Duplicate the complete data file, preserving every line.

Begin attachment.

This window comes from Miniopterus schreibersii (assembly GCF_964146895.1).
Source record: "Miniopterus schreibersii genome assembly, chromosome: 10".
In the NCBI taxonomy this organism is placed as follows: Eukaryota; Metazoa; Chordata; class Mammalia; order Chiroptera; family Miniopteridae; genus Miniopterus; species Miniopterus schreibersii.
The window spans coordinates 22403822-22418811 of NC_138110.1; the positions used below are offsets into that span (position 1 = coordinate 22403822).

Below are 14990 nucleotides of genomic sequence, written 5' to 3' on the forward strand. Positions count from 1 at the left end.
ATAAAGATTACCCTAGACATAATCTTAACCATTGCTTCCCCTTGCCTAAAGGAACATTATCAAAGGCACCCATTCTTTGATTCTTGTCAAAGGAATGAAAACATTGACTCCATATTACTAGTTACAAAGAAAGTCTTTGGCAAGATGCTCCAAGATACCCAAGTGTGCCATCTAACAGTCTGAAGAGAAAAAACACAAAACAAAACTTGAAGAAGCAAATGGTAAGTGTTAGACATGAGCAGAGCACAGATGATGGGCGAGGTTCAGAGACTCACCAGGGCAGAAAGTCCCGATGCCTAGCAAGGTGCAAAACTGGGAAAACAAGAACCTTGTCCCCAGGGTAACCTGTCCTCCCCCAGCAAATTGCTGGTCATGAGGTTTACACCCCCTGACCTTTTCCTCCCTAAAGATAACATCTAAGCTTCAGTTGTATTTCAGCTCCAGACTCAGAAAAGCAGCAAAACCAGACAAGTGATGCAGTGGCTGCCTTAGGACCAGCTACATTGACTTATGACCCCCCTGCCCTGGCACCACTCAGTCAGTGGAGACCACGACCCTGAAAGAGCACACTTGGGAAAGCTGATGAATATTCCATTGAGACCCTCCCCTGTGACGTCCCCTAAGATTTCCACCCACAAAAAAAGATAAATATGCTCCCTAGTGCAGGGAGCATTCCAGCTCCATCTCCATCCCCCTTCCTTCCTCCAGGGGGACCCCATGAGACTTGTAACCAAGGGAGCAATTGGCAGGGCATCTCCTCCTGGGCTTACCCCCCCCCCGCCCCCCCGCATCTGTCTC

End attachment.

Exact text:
This window comes from Miniopterus schreibersii (assembly GCF_964146895.1).
Source record: "Miniopterus schreibersii genome assembly, chromosome: 10".
In the NCBI taxonomy this organism is placed as follows: Eukaryota; Metazoa; Chordata; class Mammalia; order Chiroptera; family Miniopteridae; genus Miniopterus; species Miniopterus schreibersii.
The window spans coordinates 22403822-22418811 of NC_138110.1; the positions used below are offsets into that span (position 1 = coordinate 22403822).

Below are 14990 nucleotides of genomic sequence, written 5' to 3' on the forward strand. Positions count from 1 at the left end.
ATAAAGATTACCCTAGACATAATCTTAACCATTGCTTCCCCTTGCCTAAAGGAACATTATCAAAGGCACCCATTCTTTGATTCTTGTCAAAGGAATGAAAACATTGACTCCATATTACTAGTTACAAAGAAAGTCTTTGGCAAGATGCTCCAAGATACCCAAGTGTGCCATCTAACAGTCTGAAGAGAAAAAACACAAAACAAAACTTGAAGAAGCAAATGGTAAGTGTTAGACATGAGCAGAGCACAGATGATGGGCGAGGTTCAGAGACTCACCAGGGCAGAAAGTCCCGATGCCTAGCAAGGTGCAAAACTGGGAAAACAAGAACCTTGTCCCCAGGGTAACCTGTCCTCCCCCAGCAAATTGCTGGTCATGAGGTTTACACCCCCTGACCTTTTCCTCCCTAAAGATAACATCTAAGCTTCAGTTGTATTTCAGCTCCAGACTCAGAAAAGCAGCAAAACCAGACAAGTGATGCAGTGGCTGCCTTAGGACCAGCTACATTGACTTATGACCCCCCTGCCCTGGCACCACTCAGTCAGTGGAGACCACGACCCTGAAAGAGCACACTTGGGAAAGCTGATGAATATTCCATTGAGACCCTCCCCTGTGACGTCCCCTAAGATTTCCACCCACAAAAAAAGATAAATATGCTCCCTAGTGCAGGGAGCATTCCAGCTCCATCTCCATCCCCCTTCCTTCCTCCAGGGGGACCCCATGAGACTTGTAACCAAGGGAGCAATTGGCAGGGCATCTCCTCCTGGGCTTACCCCCCCCCCGCCCCCCCGCATCTGTCTC